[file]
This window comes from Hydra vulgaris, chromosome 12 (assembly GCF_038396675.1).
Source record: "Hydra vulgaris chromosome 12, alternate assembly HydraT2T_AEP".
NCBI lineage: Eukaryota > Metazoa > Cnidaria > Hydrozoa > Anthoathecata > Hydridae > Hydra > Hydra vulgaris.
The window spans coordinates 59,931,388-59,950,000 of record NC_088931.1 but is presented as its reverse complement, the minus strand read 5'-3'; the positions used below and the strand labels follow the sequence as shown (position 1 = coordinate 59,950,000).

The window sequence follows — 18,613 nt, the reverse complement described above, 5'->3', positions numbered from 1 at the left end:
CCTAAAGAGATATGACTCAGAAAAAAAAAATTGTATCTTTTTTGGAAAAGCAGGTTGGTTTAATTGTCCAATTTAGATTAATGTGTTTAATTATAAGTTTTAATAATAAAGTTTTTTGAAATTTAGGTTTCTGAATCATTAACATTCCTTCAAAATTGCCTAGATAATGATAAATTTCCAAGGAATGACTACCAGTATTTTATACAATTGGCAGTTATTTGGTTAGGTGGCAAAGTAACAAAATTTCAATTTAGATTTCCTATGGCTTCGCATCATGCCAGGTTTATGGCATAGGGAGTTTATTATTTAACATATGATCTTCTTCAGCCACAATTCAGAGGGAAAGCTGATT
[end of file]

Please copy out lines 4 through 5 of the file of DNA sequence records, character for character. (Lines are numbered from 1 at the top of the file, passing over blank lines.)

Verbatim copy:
The window spans coordinates 59,931,388-59,950,000 of record NC_088931.1 but is presented as its reverse complement, the minus strand read 5'-3'; the positions used below and the strand labels follow the sequence as shown (position 1 = coordinate 59,950,000).

The window sequence follows — 18,613 nt, the reverse complement described above, 5'->3', positions numbered from 1 at the left end: